Welcome back for the second part of my tutorial on the bib and binky set. Today we will sew the bib. I love the shape of this bib. I think it looks so sweet on the newborn to 6 months old baby. I will share my pattern here.
I’ve made bibs out of lots of different fabrics from recycled jeans to laminates. My favorite is 100% cotton and terry cloth. With this combination I don’t need to use a batting or interfacing. It holds up well through multiple washings. And there is a wider variety of prints available.
What you will need:
One fat quarter
12 inch square of terry cloth
Pins, scissors and coordinating thread
Pattern (download here)
Cut the bib pattern out of the focus fabric. After you have removed the pattern use that piece as the new pattern to cut a mirror image out of the terry cloth. Place right sides together and pin as you would for sewing. (This is a little trick that I use to make finishing a project faster. It always seems when I cut the outer and inner separately using the paper pattern that I have a lot of trimming to do when I pin them together. This way I get a near perfect mirror image and I am already pinned together and ready to sew.)
Because I am using a terry cloth I did not feel that this bib needed to be interfaced with polyester batting. (If I use batting I prefer polyester in bibs and other baby items because it dries quicker than 100% cotton batting.)
Allow a 3 inch gap for turning. Double pin the place where you will end sewing. (I can’t tell you how many times I have sewn past the opening only to have to seam rip it out.)
Use a 1/4 seam allowance to sew bib together.
Notch the outer curves (convex curves) of the bib. This reduces bulk when it is turned and will help the bib lay more smoothly.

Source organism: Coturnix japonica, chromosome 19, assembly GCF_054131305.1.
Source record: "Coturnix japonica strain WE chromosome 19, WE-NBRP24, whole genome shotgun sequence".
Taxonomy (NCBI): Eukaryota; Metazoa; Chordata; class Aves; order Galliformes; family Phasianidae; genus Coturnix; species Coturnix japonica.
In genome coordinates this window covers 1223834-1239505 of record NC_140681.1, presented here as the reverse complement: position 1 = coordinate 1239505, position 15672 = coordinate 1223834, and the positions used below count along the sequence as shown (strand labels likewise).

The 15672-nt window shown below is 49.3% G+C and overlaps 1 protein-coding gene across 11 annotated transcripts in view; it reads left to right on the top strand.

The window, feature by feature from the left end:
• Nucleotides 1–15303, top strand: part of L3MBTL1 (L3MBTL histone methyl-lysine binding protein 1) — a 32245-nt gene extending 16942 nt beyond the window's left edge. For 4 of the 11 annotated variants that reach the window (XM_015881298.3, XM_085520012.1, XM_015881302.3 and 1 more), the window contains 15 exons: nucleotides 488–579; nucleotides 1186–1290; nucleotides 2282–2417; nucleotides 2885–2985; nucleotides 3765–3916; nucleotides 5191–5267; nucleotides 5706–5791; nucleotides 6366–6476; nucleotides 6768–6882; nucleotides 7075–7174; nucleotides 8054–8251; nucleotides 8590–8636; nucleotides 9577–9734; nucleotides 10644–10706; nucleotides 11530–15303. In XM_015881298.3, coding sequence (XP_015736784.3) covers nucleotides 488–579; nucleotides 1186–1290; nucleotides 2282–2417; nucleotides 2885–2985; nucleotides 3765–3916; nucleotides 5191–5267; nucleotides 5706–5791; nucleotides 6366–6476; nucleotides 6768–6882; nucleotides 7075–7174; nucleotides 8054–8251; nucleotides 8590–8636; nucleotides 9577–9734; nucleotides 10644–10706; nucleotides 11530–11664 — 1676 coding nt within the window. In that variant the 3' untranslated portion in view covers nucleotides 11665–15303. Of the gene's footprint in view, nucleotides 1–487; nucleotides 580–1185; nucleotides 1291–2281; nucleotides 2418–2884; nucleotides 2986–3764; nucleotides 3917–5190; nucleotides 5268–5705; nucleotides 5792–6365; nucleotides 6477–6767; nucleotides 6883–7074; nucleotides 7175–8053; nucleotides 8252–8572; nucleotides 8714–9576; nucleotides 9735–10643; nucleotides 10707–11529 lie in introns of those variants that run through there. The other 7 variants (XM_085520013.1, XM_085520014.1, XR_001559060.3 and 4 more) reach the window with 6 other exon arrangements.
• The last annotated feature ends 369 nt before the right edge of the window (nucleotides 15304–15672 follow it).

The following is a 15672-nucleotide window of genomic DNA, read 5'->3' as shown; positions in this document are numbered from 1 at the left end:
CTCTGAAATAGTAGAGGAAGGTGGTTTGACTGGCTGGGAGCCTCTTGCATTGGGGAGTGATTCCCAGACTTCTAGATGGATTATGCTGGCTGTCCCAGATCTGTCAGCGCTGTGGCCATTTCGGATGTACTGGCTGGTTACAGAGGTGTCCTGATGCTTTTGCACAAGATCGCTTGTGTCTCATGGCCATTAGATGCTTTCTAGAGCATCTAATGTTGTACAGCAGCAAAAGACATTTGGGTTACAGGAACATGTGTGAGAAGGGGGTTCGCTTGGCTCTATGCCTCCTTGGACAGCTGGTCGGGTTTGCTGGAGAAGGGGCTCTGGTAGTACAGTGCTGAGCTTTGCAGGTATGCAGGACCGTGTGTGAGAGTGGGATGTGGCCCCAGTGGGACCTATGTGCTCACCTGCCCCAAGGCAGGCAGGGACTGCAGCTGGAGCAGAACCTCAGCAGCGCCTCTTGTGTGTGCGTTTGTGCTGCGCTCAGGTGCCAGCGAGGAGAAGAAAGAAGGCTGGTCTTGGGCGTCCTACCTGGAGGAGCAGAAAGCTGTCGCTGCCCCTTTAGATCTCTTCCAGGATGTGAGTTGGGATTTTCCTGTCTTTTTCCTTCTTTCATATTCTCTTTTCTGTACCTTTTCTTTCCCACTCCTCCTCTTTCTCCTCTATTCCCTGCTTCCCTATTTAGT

Snip the curves that go inward (concave). Snipping the inward curve reduces stress on the seam and reduces puckers. You know you have snipped enough when you straighten the curve and you see the fabric separating, If you notice the seam pulling anyplace make another little snip. Be careful not to snip into the seam.
Turn the bib right side out. Roll the seams between your index finger and thumb to get a crisp edge. Press the bib. Top stitch around the bib with about a 1/8 allowance. This will close up the gap you left for turning.
Install the snaps. As an alternative you can attach Velcro. (I personally hate the way Velcro looks after it has been washed and dried a few times. It attaches all the lint in the wash to itself. Snaps stay so much cleaner.)
These little bibs Sew up so fast and make a lovely gift. I often make up half a dozen or so for the new baby. It is surprising how many bibs a little one can go through.
We are 2/3 the way through our sew-along on the bib and binky set. Tomorrow we will sew the little binky pouch.